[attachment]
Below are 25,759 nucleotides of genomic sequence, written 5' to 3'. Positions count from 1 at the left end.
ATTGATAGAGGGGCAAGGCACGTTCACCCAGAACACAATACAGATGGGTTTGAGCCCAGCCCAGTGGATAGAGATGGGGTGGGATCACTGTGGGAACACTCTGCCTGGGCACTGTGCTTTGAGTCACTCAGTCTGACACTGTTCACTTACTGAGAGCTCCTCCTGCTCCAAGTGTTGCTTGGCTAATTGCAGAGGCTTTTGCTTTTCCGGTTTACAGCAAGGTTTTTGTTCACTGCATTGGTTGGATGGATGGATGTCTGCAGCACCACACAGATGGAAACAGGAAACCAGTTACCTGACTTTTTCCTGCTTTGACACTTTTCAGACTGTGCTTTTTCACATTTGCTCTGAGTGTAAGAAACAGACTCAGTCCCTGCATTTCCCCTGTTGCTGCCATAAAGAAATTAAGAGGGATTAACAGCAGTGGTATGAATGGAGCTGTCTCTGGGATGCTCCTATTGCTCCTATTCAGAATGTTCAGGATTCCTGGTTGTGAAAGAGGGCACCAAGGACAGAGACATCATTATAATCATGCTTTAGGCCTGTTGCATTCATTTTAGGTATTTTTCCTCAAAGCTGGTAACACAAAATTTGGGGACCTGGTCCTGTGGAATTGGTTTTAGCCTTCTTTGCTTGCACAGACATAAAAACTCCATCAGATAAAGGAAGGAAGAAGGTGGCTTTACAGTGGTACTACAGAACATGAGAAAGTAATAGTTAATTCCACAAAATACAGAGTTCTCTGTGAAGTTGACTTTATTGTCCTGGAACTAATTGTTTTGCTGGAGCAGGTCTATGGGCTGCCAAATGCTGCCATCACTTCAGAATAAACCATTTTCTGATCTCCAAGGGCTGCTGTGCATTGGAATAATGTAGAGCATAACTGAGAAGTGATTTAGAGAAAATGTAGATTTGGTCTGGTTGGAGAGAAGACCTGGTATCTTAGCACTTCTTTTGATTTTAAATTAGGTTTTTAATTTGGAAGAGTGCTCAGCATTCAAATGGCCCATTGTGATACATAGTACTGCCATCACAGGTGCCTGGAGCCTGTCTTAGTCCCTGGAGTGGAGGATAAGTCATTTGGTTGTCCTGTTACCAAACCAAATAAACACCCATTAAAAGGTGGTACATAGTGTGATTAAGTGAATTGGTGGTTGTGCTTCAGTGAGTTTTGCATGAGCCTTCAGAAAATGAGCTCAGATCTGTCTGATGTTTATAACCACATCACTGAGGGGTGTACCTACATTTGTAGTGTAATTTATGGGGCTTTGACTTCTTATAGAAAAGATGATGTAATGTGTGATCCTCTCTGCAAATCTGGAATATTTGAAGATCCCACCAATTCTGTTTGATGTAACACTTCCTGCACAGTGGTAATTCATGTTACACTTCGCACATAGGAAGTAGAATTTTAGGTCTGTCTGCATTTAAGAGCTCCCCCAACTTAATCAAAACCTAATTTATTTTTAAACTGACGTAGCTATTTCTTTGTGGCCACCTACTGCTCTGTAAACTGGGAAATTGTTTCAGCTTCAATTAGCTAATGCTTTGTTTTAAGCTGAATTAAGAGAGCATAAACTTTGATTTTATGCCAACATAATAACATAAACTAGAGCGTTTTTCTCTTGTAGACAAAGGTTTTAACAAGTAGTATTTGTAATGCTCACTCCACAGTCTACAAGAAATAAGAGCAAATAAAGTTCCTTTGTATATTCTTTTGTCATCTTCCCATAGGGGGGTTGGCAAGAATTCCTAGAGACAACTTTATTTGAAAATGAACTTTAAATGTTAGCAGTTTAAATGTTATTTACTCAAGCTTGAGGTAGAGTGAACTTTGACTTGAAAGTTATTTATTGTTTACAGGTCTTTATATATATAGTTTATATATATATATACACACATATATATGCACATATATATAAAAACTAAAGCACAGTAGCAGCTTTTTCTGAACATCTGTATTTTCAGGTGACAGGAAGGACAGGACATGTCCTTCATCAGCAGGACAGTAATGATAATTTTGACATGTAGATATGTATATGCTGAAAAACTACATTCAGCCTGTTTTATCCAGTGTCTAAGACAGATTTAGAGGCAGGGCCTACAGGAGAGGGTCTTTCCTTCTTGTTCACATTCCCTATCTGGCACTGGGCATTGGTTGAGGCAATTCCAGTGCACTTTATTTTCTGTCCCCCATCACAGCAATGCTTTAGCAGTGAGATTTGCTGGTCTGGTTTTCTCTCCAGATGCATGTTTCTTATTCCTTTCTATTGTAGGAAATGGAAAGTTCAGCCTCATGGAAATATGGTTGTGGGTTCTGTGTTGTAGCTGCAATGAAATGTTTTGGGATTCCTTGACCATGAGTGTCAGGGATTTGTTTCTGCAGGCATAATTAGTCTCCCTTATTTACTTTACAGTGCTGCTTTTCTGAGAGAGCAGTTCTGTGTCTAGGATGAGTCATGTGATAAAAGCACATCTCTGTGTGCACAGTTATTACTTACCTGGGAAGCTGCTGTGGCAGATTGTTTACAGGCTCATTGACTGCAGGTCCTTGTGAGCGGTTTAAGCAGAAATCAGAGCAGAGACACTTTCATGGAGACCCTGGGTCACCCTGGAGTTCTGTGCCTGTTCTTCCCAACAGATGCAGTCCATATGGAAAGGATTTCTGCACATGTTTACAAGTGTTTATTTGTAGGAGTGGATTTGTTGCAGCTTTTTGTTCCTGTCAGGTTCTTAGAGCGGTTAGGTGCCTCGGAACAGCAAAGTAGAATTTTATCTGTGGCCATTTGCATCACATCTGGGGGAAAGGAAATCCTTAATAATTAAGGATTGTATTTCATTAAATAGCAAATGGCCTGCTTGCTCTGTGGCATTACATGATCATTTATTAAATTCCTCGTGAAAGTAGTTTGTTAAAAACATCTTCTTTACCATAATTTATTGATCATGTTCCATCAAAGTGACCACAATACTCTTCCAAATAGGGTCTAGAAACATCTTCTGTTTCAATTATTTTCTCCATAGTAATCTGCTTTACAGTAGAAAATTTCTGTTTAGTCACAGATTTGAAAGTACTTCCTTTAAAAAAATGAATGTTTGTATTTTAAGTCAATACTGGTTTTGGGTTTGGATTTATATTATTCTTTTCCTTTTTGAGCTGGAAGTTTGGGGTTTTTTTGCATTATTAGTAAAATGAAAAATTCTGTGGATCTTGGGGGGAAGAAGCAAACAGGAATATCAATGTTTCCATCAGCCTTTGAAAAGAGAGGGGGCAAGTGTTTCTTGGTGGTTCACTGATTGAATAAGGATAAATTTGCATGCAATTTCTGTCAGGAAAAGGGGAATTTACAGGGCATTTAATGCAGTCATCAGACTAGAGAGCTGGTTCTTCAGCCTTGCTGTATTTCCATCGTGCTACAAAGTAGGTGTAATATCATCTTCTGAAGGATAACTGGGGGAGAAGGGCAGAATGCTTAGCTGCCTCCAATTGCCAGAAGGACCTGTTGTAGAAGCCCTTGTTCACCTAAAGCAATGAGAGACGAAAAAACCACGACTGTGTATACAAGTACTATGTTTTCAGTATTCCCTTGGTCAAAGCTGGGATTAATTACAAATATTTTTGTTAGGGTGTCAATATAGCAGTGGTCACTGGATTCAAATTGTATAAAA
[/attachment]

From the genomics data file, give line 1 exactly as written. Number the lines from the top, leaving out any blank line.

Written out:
Below are 25,759 nucleotides of genomic sequence, written 5' to 3'. Positions count from 1 at the left end.